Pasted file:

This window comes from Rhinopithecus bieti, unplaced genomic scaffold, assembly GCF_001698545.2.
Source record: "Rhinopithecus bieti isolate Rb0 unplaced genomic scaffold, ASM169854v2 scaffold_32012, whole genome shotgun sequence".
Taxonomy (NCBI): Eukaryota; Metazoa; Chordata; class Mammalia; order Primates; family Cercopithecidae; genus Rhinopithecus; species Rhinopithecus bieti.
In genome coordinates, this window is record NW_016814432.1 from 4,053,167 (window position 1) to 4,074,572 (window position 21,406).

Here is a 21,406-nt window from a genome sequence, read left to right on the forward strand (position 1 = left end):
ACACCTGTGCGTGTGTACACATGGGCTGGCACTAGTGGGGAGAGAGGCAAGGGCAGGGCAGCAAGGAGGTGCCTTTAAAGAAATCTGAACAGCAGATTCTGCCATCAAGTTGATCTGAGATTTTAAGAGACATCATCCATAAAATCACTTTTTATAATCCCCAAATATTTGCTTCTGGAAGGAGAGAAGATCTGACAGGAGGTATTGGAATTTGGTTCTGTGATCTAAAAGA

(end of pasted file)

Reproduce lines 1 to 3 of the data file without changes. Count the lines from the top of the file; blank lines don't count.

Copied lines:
This window comes from Rhinopithecus bieti, unplaced genomic scaffold, assembly GCF_001698545.2.
Source record: "Rhinopithecus bieti isolate Rb0 unplaced genomic scaffold, ASM169854v2 scaffold_32012, whole genome shotgun sequence".
Taxonomy (NCBI): Eukaryota; Metazoa; Chordata; class Mammalia; order Primates; family Cercopithecidae; genus Rhinopithecus; species Rhinopithecus bieti.